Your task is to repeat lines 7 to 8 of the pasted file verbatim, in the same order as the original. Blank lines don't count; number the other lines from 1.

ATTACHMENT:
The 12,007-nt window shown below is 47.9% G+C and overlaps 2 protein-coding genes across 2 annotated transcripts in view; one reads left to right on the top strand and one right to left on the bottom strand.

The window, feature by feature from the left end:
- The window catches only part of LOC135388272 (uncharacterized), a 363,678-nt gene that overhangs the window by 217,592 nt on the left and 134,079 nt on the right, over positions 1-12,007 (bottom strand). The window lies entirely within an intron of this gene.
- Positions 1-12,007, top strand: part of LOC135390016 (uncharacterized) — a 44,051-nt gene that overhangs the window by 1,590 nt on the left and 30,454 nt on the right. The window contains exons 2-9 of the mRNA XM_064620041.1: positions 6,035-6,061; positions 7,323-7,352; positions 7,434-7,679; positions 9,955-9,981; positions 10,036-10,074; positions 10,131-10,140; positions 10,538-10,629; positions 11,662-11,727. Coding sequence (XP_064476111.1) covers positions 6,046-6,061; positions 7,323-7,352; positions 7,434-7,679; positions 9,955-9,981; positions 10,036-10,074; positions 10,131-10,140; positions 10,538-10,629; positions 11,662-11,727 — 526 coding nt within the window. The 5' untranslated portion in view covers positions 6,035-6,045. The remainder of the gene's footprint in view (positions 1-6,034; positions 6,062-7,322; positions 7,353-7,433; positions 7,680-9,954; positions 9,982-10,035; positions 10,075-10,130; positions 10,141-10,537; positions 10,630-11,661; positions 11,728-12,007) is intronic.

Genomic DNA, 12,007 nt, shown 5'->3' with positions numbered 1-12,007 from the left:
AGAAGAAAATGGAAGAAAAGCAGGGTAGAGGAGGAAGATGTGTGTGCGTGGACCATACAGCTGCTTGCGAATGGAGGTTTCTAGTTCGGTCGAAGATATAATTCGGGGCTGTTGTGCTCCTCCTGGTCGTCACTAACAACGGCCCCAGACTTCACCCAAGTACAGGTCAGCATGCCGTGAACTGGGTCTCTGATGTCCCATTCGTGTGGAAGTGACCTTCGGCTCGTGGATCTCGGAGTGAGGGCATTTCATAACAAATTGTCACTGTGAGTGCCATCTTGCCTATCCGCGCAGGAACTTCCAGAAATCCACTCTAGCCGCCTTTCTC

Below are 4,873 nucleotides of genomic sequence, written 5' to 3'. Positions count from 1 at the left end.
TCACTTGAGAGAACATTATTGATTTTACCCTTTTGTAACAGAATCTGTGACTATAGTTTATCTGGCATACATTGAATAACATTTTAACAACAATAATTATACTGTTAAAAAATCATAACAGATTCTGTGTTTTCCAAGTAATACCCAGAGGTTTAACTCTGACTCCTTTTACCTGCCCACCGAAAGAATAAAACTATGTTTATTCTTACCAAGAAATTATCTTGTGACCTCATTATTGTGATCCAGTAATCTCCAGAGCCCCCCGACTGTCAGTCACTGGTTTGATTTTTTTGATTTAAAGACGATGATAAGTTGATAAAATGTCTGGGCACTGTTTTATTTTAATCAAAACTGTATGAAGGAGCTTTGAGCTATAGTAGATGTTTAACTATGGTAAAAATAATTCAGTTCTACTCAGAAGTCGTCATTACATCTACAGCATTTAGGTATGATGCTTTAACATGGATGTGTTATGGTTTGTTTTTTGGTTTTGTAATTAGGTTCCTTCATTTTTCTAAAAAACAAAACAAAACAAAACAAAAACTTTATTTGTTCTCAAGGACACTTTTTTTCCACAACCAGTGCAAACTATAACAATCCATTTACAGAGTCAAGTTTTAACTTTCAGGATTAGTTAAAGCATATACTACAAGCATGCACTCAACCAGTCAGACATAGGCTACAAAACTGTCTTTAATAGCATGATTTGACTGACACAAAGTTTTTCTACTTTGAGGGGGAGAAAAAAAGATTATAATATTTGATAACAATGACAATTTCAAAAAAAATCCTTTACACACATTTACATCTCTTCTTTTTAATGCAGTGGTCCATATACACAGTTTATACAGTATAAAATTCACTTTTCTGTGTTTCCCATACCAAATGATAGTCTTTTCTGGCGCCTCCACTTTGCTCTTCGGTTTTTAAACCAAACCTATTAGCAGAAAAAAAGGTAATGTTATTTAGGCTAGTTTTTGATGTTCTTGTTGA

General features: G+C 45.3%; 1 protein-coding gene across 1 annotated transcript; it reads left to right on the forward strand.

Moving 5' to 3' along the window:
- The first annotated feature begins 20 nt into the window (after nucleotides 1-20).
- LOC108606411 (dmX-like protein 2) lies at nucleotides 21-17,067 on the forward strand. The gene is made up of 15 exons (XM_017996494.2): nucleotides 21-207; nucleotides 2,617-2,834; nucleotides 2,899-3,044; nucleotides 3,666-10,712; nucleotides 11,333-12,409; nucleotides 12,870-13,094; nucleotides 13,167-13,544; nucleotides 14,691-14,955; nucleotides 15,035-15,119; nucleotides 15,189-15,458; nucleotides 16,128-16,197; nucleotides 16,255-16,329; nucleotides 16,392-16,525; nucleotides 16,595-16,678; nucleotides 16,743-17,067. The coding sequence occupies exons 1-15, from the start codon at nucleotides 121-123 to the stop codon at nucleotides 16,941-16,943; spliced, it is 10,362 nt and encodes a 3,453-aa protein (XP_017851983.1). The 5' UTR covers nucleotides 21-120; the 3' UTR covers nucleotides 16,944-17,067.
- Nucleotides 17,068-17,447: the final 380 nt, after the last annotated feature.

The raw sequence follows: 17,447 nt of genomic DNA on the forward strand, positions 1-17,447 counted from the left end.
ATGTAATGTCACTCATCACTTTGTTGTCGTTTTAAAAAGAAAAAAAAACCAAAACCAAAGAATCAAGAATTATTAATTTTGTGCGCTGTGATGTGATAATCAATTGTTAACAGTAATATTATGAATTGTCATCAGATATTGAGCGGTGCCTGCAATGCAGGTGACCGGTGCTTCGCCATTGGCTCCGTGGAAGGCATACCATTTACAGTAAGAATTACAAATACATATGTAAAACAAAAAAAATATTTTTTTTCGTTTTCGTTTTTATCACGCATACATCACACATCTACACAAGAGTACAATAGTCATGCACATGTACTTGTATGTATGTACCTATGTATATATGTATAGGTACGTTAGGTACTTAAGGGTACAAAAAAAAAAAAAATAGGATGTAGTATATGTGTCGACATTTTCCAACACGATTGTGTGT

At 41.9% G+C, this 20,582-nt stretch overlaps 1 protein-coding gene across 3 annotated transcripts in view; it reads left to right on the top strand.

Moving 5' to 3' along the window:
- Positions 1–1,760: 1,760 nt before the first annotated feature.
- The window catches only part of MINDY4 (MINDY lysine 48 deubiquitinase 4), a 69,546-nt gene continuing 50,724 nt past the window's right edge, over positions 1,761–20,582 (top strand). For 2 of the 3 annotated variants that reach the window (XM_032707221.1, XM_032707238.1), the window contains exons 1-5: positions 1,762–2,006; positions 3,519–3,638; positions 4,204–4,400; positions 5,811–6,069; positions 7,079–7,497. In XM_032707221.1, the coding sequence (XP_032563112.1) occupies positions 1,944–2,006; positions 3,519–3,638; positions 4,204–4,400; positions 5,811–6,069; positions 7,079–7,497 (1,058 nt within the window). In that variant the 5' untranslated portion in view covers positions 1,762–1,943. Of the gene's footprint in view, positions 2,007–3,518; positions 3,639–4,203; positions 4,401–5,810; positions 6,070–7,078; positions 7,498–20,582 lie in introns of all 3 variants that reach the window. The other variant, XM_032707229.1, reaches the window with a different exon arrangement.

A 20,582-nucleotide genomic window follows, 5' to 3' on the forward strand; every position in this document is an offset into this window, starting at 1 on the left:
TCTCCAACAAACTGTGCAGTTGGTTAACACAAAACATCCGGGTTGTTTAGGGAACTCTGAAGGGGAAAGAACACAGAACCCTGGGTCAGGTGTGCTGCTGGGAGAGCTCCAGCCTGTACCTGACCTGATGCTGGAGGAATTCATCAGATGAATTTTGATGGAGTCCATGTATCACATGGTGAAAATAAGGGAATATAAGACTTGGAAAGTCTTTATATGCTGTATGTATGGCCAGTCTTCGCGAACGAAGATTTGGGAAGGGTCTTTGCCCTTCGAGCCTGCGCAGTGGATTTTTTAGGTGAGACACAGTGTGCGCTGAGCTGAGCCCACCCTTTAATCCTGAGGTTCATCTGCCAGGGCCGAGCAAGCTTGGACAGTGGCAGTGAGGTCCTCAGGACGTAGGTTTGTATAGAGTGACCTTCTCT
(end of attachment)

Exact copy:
Below are 4,873 nucleotides of genomic sequence, written 5' to 3'. Positions count from 1 at the left end.
TCACTTGAGAGAACATTATTGATTTTACCCTTTTGTAACAGAATCTGTGACTATAGTTTATCTGGCATACATTGAATAACATTTTAACAACAATAATTATACTGTTAAAAAATCATAACAGATTCTGTGTTTTCCAAGTAATACCCAGAGGTTTAACTCTGACTCCTTTTACCTGCCCACCGAAAGAATAAAACTATGTTTATTCTTACCAAGAAATTATCTTGTGACCTCATTATTGTGATCCAGTAATCTCCAGAGCCCCCCGACTGTCAGTCACTGGTTTGATTTTTTTGATTTAAAGACGATGATAAGTTGATAAAATGTCTGGGCACTGTTTTATTTTAATCAAAACTGTATGAAGGAGCTTTGAGCTATAGTAGATGTTTAACTATGGTAAAAATAATTCAGTTCTACTCAGAAGTCGTCATTACATCTACAGCATTTAGGTATGATGCTTTAACATGGATGTGTTATGGTTTGTTTTTTGGTTTTGTAATTAGGTTCCTTCATTTTTCTAAAAAACAAAACAAAACAAAACAAAAACTTTATTTGTTCTCAAGGACACTTTTTTTCCACAACCAGTGCAAACTATAACAATCCATTTACAGAGTCAAGTTTTAACTTTCAGGATTAGTTAAAGCATATACTACAAGCATGCACTCAACCAGTCAGACATAGGCTACAAAACTGTCTTTAATAGCATGATTTGACTGACACAAAGTTTTTCTACTTTGAGGGGGAGAAAAAAAGATTATAATATTTGATAACAATGACAATTTCAAAAAAAATCCTTTACACACATTTACATCTCTTCTTTTTAATGCAGTGGTCCATATACACAGTTTATACAGTATAAAATTCACTTTTCTGTGTTTCCCATACCAAATGATAGTCTTTTCTGGCGCCTCCACTTTGCTCTTCGGTTTTTAAACCAAACCTATTAGCAGAAAAAAAGGTAATGTTATTTAGGCTAGTTTTTGATGTTCTTGTTGA